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Apple iPhone 6 launch set to impact payments but real uptake could be years away

Matthew Finnegan | Sept. 12, 2014
With the launch of Apple Pay and the near field communication (NFC) enabled iPhone 6, CEO Time Cook has promised to replace "antiquated" credit card transactions with the ability to make purchase with the swipe of a smartphone.

"Retailers should be looking to boost investment in new payment readers when it's clear customers are ready to use them en masse. "

Addressing mobile security concerns

Gartner analyst Avivah Litah said that while there is little information on Apple Pay security features so far, it appears that the company is working with Visa, MasterCard, the other card brands and the major issuing banks to "use a payment card tokenisation scheme that these financial services companies endorse and recognise".

"That means that consumers don't have to store their payment card data in their mobile wallets," she said, adding that they would set up their Apple Pay system with a credit card and, when the consumer is ready to pay, their financial service provider would issue them a one-time token number that would initiate the payment process.

The use of tokenisation is likely to benefit security, particularly in the US, following hacks of high profile retailers such as Target and Home Depot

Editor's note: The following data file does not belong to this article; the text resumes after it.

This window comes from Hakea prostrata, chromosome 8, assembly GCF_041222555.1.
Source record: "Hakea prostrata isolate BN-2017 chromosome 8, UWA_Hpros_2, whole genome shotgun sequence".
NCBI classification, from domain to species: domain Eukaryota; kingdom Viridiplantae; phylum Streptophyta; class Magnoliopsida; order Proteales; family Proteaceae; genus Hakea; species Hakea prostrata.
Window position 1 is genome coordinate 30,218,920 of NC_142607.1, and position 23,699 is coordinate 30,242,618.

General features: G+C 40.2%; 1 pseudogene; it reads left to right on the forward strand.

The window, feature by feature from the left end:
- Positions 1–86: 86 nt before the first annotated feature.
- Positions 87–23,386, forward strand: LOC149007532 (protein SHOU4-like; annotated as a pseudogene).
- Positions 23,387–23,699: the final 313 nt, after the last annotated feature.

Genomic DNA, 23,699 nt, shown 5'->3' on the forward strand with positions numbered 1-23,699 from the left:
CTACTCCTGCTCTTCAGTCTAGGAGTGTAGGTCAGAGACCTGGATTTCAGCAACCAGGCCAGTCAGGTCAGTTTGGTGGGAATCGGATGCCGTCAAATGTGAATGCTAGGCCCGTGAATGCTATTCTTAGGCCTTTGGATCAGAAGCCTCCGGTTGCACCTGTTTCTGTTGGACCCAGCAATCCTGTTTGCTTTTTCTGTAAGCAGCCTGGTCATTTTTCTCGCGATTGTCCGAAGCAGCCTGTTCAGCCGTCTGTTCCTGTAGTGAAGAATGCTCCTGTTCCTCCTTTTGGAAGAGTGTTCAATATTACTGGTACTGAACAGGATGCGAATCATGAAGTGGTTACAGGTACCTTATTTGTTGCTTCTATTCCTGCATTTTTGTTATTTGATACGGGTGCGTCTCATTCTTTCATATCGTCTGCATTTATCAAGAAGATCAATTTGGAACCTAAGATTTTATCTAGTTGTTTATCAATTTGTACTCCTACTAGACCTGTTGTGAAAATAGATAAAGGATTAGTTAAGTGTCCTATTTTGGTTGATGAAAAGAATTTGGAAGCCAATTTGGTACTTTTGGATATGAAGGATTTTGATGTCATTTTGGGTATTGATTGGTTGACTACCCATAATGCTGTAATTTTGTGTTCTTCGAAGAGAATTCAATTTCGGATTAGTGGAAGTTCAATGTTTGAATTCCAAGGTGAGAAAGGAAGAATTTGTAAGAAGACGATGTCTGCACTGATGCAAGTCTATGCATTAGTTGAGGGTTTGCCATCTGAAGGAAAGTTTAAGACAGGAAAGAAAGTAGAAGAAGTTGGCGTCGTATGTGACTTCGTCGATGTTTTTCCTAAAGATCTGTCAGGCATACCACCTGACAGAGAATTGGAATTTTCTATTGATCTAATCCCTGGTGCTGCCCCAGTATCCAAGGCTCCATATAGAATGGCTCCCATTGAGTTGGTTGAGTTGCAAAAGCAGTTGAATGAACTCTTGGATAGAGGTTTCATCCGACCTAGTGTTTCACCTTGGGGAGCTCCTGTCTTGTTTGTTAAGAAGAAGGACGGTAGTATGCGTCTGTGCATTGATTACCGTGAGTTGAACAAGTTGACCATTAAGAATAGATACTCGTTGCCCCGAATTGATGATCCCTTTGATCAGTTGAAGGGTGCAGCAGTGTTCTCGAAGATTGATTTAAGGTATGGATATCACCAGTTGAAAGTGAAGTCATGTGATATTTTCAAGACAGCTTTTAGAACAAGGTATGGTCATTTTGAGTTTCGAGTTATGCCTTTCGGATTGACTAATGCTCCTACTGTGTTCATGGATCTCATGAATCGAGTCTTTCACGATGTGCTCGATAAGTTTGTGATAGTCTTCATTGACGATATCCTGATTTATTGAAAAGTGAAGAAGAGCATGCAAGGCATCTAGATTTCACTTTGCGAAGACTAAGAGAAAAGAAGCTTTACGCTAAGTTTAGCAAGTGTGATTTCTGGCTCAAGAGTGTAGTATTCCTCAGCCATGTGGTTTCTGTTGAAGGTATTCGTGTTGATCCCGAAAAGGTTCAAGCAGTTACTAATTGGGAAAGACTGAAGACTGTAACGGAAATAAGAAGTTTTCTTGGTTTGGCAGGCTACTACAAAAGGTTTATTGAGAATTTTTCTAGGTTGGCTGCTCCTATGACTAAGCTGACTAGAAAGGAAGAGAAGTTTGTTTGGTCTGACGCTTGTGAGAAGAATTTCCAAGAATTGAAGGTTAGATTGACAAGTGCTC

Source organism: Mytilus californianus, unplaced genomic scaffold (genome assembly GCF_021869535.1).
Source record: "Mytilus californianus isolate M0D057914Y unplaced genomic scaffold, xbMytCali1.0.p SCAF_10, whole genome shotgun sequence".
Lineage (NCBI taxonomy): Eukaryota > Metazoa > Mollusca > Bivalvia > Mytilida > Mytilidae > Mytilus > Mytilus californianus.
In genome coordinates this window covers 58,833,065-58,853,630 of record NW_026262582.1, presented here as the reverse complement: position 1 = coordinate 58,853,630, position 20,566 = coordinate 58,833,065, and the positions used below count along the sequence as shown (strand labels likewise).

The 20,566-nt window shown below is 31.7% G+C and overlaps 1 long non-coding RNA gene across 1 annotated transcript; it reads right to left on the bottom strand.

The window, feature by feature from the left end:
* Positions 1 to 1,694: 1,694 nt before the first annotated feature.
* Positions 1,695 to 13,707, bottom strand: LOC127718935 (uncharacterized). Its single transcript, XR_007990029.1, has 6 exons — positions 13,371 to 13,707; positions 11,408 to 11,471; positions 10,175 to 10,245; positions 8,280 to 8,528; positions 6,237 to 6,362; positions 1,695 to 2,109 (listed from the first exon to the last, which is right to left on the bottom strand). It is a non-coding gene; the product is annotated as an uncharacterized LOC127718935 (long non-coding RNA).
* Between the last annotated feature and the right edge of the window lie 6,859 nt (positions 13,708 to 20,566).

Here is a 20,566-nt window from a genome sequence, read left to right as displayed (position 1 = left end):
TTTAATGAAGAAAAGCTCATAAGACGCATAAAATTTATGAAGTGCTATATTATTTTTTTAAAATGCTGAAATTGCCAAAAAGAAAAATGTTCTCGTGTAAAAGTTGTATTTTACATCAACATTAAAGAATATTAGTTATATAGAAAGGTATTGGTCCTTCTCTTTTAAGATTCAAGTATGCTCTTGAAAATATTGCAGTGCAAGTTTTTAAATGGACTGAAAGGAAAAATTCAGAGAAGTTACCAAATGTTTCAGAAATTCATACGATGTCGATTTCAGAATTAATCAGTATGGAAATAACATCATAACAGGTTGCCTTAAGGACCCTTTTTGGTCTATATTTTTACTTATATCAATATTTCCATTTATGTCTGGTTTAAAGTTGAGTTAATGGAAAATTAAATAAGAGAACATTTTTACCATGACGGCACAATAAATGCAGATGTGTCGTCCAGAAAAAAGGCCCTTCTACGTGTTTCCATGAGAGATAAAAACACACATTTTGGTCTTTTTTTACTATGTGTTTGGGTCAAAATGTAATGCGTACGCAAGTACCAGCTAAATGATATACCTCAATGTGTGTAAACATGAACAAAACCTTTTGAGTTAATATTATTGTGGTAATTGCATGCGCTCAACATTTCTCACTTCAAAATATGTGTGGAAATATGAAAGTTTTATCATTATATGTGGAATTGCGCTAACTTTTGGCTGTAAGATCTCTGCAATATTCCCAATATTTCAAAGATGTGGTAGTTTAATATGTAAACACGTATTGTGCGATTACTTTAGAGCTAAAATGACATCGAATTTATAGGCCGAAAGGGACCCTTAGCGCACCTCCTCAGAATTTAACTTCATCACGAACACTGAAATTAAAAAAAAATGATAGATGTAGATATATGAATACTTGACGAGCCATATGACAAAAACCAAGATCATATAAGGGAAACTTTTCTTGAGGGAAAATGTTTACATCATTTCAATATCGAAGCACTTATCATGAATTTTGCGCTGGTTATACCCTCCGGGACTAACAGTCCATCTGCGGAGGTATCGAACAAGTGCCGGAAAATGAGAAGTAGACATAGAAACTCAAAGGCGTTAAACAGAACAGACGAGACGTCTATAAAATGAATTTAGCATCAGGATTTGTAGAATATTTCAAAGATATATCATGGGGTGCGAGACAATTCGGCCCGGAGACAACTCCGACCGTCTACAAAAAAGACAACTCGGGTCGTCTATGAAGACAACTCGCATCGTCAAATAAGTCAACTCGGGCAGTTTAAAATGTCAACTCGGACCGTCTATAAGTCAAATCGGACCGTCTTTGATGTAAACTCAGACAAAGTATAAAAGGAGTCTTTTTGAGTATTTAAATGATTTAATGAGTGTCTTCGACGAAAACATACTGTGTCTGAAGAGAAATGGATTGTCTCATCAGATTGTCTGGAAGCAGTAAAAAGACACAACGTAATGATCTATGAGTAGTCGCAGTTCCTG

"This is very exciting news and has the potential to change the payment landscape, at least in the US where merchants are being breached every other day and are up to their eyeballs in security issues and expenses," Litah said.

Mark Bower VP product management at Voltage Security, agreed that Apple's 'data-centric' transaction security approach would result in improvements over current payments methods involving static credit card numbers.

"Through the use of this data-centric security strategy, Apple Pay reduces risk of data breaches and credit card theft where it is supported," he said.

Industry collaboration is key

TBR principal analyst Ezra Gottheil, Principal Analyst said that while Apple's Cook had been correct to address security and privacy concerns during the Apple Pay launch, the collaboration between payment providers and merchants could be key to spurring adoption.

"More important was the network of partners which will allow this system to reach critical mass, solving the chicken-egg problem that has held back mobile payments so far," he said.

"Most major credit card companies and many major retailers are committed to this payment system. Other companies will soon follow, and mobile payments will be broadly adopted.

However, Ovum's Ubaghs highlighted potential sticking points around the financial relationships between Apple and its provider partners.

"The big question still at this point, is how exactly does the revenue model work," he said.

"The transaction rebate Apple is rumoured to have negotiated with the schemes are closer to 0.15-0.25 percent, a far cry from the 30 percent they are used to, and its not quite clear how that works out with existing payment providers, or if it will be sharing this by offering cheaper payment acceptance rates to merchants."


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